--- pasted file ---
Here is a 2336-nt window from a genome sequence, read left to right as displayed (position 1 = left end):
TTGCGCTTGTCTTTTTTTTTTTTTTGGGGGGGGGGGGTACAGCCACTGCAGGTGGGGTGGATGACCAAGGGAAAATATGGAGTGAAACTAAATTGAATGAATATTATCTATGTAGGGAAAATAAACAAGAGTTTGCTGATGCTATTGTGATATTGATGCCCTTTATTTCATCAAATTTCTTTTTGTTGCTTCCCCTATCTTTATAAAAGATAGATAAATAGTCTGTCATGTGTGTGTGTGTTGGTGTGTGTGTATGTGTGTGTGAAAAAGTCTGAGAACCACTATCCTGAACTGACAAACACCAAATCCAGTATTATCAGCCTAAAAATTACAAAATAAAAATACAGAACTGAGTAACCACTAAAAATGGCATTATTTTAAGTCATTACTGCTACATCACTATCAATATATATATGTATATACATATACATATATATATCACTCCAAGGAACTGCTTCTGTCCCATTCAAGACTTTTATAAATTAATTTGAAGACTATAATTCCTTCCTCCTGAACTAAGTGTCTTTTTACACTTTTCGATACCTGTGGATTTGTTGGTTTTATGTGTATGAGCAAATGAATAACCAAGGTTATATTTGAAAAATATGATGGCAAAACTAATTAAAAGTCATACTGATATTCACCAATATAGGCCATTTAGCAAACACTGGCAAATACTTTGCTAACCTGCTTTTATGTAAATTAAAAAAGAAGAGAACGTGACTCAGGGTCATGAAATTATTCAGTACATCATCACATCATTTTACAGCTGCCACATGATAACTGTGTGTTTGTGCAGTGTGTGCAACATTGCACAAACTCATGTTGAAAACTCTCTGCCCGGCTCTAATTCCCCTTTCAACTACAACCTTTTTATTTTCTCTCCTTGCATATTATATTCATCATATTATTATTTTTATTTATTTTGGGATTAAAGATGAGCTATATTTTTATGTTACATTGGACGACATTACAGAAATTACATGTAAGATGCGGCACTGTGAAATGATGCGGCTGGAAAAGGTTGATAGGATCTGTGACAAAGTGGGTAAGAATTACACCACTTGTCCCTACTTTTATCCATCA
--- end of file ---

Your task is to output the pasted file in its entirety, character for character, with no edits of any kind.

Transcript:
Here is a 2336-nt window from a genome sequence, read left to right as displayed (position 1 = left end):
TTGCGCTTGTCTTTTTTTTTTTTTTGGGGGGGGGGGGTACAGCCACTGCAGGTGGGGTGGATGACCAAGGGAAAATATGGAGTGAAACTAAATTGAATGAATATTATCTATGTAGGGAAAATAAACAAGAGTTTGCTGATGCTATTGTGATATTGATGCCCTTTATTTCATCAAATTTCTTTTTGTTGCTTCCCCTATCTTTATAAAAGATAGATAAATAGTCTGTCATGTGTGTGTGTGTTGGTGTGTGTGTATGTGTGTGTGAAAAAGTCTGAGAACCACTATCCTGAACTGACAAACACCAAATCCAGTATTATCAGCCTAAAAATTACAAAATAAAAATACAGAACTGAGTAACCACTAAAAATGGCATTATTTTAAGTCATTACTGCTACATCACTATCAATATATATATGTATATACATATACATATATATATCACTCCAAGGAACTGCTTCTGTCCCATTCAAGACTTTTATAAATTAATTTGAAGACTATAATTCCTTCCTCCTGAACTAAGTGTCTTTTTACACTTTTCGATACCTGTGGATTTGTTGGTTTTATGTGTATGAGCAAATGAATAACCAAGGTTATATTTGAAAAATATGATGGCAAAACTAATTAAAAGTCATACTGATATTCACCAATATAGGCCATTTAGCAAACACTGGCAAATACTTTGCTAACCTGCTTTTATGTAAATTAAAAAAGAAGAGAACGTGACTCAGGGTCATGAAATTATTCAGTACATCATCACATCATTTTACAGCTGCCACATGATAACTGTGTGTTTGTGCAGTGTGTGCAACATTGCACAAACTCATGTTGAAAACTCTCTGCCCGGCTCTAATTCCCCTTTCAACTACAACCTTTTTATTTTCTCTCCTTGCATATTATATTCATCATATTATTATTTTTATTTATTTTGGGATTAAAGATGAGCTATATTTTTATGTTACATTGGACGACATTACAGAAATTACATGTAAGATGCGGCACTGTGAAATGATGCGGCTGGAAAAGGTTGATAGGATCTGTGACAAAGTGGGTAAGAATTACACCACTTGTCCCTACTTTTATCCATCA